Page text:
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John Barrie Thornes 1940-2008

18 August 2008

John Thornes, former professor of physical geography and Dean of Graduate Studies in the Faculty of Science, died on 17 July at the age of 67. Emeritus Professor Peter Haggett remembers ‘one of the most eminent and influential physical geographers of his generation’.

John Thornes, professor of physical geography and Dean of Graduate Studies in the Science Faculty at Bristol from 1985 to 1992, died on 17 July 2008 at the age of 67.  Described by The Times obituarist as ‘one of the most eminent and influential physical geographers of his generation’, he came to Bristol from Bedford College London where he held the chair of physical geography and was Dean of Science and Deputy Principal. He returned to London after seven years to head the Department of Geography at his alma mater at King’s College and at the time of his death still held a research professorship there.

Born in Yorkshire in 1940 near Wakefield, John went from Ossett Grammar School to London University where he gained first-class honours in geography and geology. His Masters degree at McGill University in Montreal on glaciation in southern Quebec was followed by a return to London, where his doctoral work was on erosion and sedimentation in the Alto Duero in Spain. It was the start of a love affair with Mediterranean landscapes that was to last for his whole life. 

His research record spanned four decades during which time he published several hundred research papers and reports and wrote or edited a dozen books and monographs. His Geomorphology and Time (with Denys Brunsden) and Vegetation and Erosion attracted wide interest, while his triplet of later books with colleagues on the Mediterranean (Mediterranean Desertification and Land Use, Atlas of Mediterranean Environments and Environmental Issues in the Mediterraean) drew together his decades of work on these fragile environments. Over his lifetime, his field research areas extended from sub-Arctic Canada and Iceland, from Argentina to Brunei, to hovercraft expeditions to Brazil and Venezuela, but it was the erosional history of the lands around the Mediterranean that always drew him back. While at Bristol, he launched and co-ordinated the first of a series of MEDALUS projects financed by the European Community that drew together groups of scientists from several EC countries to study the complex processes of desertification and land-use change around the sea. Without his enthusiasm, his language skills, and his excellent organisational ability, this testing series of field experiments could not have been completeted.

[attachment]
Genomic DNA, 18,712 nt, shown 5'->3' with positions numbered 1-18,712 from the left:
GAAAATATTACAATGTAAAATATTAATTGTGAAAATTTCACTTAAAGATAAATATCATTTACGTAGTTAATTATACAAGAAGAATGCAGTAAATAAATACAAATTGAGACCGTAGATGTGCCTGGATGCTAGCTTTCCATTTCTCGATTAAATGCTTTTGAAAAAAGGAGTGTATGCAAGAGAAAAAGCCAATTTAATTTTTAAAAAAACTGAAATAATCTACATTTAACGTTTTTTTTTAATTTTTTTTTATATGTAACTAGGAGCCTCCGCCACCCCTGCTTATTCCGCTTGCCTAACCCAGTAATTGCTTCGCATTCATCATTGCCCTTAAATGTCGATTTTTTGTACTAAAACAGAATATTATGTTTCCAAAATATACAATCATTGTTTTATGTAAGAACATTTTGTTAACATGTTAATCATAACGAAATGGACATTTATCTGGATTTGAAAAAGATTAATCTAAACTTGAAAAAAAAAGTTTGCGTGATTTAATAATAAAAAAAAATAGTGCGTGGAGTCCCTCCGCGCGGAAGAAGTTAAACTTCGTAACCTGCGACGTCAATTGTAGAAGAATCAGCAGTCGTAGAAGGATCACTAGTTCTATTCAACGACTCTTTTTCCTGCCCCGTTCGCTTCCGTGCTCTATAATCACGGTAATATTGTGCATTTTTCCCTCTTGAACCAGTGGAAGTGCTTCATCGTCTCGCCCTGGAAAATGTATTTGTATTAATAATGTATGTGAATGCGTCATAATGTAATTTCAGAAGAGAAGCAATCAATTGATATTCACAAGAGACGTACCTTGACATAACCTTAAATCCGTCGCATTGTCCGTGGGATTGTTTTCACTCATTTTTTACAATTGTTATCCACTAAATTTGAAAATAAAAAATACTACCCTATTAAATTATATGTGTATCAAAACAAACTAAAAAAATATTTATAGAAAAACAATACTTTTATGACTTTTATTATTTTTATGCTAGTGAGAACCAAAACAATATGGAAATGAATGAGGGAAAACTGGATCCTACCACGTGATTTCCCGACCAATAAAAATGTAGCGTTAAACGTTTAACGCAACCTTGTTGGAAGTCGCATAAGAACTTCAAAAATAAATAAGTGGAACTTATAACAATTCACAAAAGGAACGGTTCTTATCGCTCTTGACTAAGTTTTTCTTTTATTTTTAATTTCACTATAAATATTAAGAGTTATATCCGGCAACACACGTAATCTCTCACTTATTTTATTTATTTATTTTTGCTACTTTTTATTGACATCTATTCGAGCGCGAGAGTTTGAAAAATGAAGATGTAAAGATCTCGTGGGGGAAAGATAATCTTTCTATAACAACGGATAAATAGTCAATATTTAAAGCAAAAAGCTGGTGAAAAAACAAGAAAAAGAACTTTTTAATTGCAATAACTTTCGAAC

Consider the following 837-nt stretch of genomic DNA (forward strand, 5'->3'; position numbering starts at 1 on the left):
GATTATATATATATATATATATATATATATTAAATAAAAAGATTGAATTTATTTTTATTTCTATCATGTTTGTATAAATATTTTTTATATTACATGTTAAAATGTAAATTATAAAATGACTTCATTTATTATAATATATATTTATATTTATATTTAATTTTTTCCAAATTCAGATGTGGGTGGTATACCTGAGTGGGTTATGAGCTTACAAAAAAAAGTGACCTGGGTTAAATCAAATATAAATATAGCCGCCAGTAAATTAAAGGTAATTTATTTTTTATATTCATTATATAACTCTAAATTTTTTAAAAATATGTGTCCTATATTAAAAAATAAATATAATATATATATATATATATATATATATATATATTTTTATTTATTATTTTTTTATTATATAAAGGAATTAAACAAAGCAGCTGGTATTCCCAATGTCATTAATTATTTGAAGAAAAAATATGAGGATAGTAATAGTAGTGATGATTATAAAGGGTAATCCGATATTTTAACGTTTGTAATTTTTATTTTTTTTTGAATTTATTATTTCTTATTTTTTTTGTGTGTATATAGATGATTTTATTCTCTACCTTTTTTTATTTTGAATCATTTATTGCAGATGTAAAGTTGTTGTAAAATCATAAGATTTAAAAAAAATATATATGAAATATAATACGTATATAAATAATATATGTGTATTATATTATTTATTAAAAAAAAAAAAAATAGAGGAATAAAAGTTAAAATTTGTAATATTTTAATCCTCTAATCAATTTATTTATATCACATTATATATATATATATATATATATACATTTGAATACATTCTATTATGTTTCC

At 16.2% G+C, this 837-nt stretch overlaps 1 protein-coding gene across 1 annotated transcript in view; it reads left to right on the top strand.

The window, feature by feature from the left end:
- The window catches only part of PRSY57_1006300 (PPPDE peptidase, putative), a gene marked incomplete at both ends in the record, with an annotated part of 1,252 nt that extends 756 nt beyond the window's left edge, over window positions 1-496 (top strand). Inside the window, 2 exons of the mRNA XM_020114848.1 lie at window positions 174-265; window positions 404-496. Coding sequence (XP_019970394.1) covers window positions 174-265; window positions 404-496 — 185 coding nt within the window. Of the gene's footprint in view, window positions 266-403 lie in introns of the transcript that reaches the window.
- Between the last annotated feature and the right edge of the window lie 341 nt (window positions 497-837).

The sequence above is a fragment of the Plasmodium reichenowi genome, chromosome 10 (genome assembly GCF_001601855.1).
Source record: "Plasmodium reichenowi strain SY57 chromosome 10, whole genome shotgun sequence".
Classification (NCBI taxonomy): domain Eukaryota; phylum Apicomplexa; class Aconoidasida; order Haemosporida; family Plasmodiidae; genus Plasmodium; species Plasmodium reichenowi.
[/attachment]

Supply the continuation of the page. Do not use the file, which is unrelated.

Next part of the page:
When John came to Bristol, it had only one other professor and still a relatively small research budget. He attracted some outstanding research students, championed existing and new research programmes, and added specialist facilities such as the erosion test facility at the Long Ashton Research Station. By the time he left, Geography was a four-professor department with an expanded record in all areas. For Bristol students, John was a dominant presence: enthusiastic, vigorously striding over the landscape, strongly built, and with a voice that rarely needed a megaphone in field situations. His ability to bounce back from setbacks was legendary. My first conversation with John was with him lying prone on the carpet, crippled with a severe back problem; within months he was back in the field. A severe stroke in 1996 confined him to a wheelchair for a period, but, with typical courage and enthusiasm, he finally cast this aside to undertake research in China and South Africa. It was typical of him that the end should come when he collapsed while doing what he loved, taking a field class near his home in Shropshire.

John was widely honoured during his life. The Royal Geographical Society awarded him its Patron’s Medal in 1996 and he won the Linton Medal of the British Geomorphologists Research Group in 1998; he was President of the Institute of British Geographers in 1992. But perhaps the award which gave him perhaps his greatest pleasure was an Honorary Doctorate from the University of Murcia in 2005. It recognised not only his seminal dryland research contributions but also his championing of Anglo-Spanish academic links over many decades, links symbolised by the presence of several Spanish colleagues who came over for his funeral.

For the whole of his academic life, John had the constant support of Rosemary, whom he had met as a fellow-undergraduate at King’s. We extend our sympathy to Rosemary, and to their children (Chris and Clare) and grandchildren on their loss. John’s distinctive contribution to Bristol will be long remembered.

Peter Haggett


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